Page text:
Work hard, play hard is a great motto, and it’s one that I should follow more. Especially, it seems, on the “play” side of things. I’ve always prioritized hard work, placing self-created expectations on myself which has led to a work-play imbalance. However, a recent weekend away watching some Broadway shows in New York City challenged what I view as most important in life. The joy I experienced in the theater reminded me that indulging in fun needs to be a constant choice in life, not just an occasional treat.
Workaholism has always been my double-edged sword. Assignments, projects and studying — paired with juggling extracurricular activities and a pretty type-A personality — don’t make for too many moments for me to be completely relaxed. My job right now is to be a student, so these priorities have always been my focus, often coming before attending social events and going out on weekends. Even though I can afford to indulge more in some fun and play, my mindset hadn’t changed until I was sitting in the first row of the Walter Kerr Theatre mezzanine four weeks ago, completely immersed in the world of Hadestown.
From the booming vocals to the quiet whispers, the joy to the helplessness and the shadows to the blaring lights of the “electric city”, the show made me realize just how much I missed — and needed — the theater experience. I’ve enjoyed Broadway’s opening numbers and ballads for most of my life, starting with both of my grandmothers taking me to children’s theater series since I was three years old.
In recent years, my main source of musical exposure has taken place through my AirPods. However, listening to polished cast recordings has nothing on actually being captivated in the darkness of a theater with the actors, where I can truly feel the power and rawness of their voices. These kinds of songs are meant to be experienced, not just listened to.
Show tunes and theater have always brought me immense joy. As someone who loves stories, musicals have given me a way to experience the intricacies of storytelling through my favorite medium — music. But because I devote so much time to work and school, I haven’t incorporated this joy as a constant in my life. An experience like the one I had in New York does not have to be — and should not be — a rarity. My commitment to going out of my way to do something for myself that makes me happy must equal the commitment I have to schoolwork and studying.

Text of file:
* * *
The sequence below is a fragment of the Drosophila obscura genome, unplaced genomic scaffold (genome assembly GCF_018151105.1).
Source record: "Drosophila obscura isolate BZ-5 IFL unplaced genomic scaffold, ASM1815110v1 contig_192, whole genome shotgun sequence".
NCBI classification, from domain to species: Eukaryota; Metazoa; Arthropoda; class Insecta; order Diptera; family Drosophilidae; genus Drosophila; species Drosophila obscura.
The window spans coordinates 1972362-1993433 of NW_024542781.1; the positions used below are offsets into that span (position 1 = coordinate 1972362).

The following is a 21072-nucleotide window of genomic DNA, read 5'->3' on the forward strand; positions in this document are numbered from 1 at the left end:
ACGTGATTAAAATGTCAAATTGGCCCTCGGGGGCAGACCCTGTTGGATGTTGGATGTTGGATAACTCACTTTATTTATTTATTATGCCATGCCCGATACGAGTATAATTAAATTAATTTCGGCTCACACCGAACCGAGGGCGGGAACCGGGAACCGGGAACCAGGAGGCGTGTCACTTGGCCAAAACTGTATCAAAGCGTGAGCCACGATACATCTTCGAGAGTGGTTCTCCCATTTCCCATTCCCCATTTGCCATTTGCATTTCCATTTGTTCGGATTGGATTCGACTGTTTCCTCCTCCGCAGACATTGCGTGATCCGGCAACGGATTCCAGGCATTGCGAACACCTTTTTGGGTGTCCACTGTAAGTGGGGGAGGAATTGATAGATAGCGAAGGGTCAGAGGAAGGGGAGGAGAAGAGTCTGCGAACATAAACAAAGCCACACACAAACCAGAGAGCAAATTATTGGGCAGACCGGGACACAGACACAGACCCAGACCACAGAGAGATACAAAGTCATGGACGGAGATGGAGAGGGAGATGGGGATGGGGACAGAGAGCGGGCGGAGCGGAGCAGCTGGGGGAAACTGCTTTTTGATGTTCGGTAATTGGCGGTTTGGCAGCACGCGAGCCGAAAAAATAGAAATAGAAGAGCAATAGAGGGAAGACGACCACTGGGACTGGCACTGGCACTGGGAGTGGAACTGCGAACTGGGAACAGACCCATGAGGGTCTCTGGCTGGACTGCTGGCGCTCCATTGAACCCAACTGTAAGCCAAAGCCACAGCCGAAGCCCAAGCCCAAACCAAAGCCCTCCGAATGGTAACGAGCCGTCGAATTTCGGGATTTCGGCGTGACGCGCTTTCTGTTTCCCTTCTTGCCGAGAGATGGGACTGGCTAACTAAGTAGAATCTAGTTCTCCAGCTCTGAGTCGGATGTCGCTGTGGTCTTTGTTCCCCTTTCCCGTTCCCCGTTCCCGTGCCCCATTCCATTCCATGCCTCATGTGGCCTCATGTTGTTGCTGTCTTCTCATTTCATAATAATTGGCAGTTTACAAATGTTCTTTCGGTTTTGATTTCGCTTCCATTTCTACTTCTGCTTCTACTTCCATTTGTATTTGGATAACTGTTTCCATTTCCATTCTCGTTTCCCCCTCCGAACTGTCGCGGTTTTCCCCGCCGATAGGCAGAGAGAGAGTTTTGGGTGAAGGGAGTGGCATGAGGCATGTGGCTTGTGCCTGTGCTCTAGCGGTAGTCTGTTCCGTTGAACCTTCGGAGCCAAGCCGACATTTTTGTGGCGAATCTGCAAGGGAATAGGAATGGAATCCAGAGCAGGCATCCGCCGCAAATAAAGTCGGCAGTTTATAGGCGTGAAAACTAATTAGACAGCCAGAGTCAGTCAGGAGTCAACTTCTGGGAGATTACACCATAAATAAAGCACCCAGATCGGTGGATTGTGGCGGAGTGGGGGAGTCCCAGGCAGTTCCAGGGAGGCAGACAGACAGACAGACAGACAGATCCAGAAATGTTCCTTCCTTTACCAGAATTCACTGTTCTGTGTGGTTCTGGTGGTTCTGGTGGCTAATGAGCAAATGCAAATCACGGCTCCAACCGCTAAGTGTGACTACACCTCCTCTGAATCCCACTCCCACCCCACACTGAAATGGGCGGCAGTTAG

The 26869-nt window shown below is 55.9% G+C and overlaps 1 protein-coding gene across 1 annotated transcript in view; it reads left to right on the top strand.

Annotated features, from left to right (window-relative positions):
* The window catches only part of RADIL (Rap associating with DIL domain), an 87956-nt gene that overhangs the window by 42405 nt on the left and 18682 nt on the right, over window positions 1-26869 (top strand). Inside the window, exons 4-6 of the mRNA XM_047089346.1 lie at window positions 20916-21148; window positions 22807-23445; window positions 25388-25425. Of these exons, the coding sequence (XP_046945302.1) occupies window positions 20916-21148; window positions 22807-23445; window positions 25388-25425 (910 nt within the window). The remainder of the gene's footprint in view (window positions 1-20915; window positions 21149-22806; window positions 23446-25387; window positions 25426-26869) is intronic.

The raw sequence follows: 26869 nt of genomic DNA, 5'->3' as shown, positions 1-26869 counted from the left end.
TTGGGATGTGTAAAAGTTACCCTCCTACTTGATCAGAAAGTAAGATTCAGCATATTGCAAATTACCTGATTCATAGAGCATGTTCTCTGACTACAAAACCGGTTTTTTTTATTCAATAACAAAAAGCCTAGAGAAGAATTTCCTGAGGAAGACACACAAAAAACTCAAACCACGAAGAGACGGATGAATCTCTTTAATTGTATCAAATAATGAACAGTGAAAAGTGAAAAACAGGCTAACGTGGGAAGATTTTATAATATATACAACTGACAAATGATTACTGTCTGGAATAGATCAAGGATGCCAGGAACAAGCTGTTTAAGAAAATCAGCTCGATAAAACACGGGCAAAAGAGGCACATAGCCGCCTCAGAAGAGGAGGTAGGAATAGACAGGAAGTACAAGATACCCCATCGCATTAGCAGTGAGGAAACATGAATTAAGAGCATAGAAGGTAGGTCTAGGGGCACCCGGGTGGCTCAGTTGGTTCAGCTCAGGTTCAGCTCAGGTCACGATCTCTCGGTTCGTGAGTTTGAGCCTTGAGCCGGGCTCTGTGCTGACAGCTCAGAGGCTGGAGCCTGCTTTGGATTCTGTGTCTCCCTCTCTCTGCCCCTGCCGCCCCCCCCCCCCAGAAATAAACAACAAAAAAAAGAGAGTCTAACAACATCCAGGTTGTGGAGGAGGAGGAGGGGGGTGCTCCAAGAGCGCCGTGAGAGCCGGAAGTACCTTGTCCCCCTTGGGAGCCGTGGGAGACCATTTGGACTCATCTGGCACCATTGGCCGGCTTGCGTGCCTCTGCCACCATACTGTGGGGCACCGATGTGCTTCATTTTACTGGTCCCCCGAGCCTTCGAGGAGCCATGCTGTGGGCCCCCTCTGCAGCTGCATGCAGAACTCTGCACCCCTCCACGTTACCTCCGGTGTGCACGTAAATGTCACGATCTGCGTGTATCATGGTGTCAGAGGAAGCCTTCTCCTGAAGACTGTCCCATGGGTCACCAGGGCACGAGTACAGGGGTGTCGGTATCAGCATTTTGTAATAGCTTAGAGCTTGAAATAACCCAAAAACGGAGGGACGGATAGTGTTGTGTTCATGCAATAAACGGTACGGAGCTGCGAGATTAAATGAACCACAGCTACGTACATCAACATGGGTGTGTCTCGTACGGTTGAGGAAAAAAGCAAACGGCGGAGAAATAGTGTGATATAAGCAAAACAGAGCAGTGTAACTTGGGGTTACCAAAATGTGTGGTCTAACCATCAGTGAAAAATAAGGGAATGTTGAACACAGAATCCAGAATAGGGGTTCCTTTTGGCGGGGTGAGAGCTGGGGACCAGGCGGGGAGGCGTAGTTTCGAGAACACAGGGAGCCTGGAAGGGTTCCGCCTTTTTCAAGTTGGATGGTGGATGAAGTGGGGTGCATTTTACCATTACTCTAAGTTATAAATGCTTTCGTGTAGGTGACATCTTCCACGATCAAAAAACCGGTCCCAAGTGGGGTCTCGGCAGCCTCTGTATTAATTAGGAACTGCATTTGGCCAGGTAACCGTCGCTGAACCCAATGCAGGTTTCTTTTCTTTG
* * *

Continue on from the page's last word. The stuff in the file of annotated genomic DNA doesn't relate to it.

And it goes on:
It’s so easy for me to get caught up in the pressure of the academic year and to get stuck in the workflow. However, I realize that breaking my work routine is probably the best thing I can do to care for myself. I’m human — I can’t always be “on”, an efficient machine chugging along nonstop. Little breaks aren’t enough. I have to fully embrace opportunities that bring me happiness and make that a regular habit.
I recognized that my perception of being a student was wrong. Sure, being a student is our job, but clearly I’ve been missing some of the responsibilities of that job. Just as studying for exams is important, so is treating yourself to fun. This is the real test of college. The work and challenge of class content is certainly difficult, but that isn’t the hardest part of our four years as students. The real test is figuring out how to balance it all, the work and the play. That might mean a little more work some weeks and a little more play others. But to me, real success has to have components of both, always.
We also must be willing to adapt our joys to our environments. I can’t see Broadway shows all the time, but the arts are very much alive on Grounds and in the greater Charlottesville community. This past year, I saw the University's Drama Department’s production of “Sense and Sensibility”, First Year Players’ “Hello, Dolly!” and the Hoos In the Stairwell’s spring concert. There are so many other avenues through which I can indulge my love for theater, and do so more often. A little effort put into exploring ways to embrace your joy regularly is well worth it.
That weekend in New York reinvigorated my love of the theater. The jolt that I felt when the first note of “Road to Hell” reverberated in my ear transported me to another world. Whatever it is that brings you happiness, there are ways to weave it into your life — we just have to look a little harder and in places we may not have considered before.
There will always be work left to finish, and that’s not just in college — that’s all throughout life. But while work is constant, opportunities are not. I have to make the time to pursue my passions, no matter how busy life gets. The trepidation I sometimes have about putting the piles of work aside pales in comparison to the absolute thrill I enjoy while getting lost in my bliss. Life is meant to be lived, and there’s no better way to live than by reveling in experiences that make me feel whole.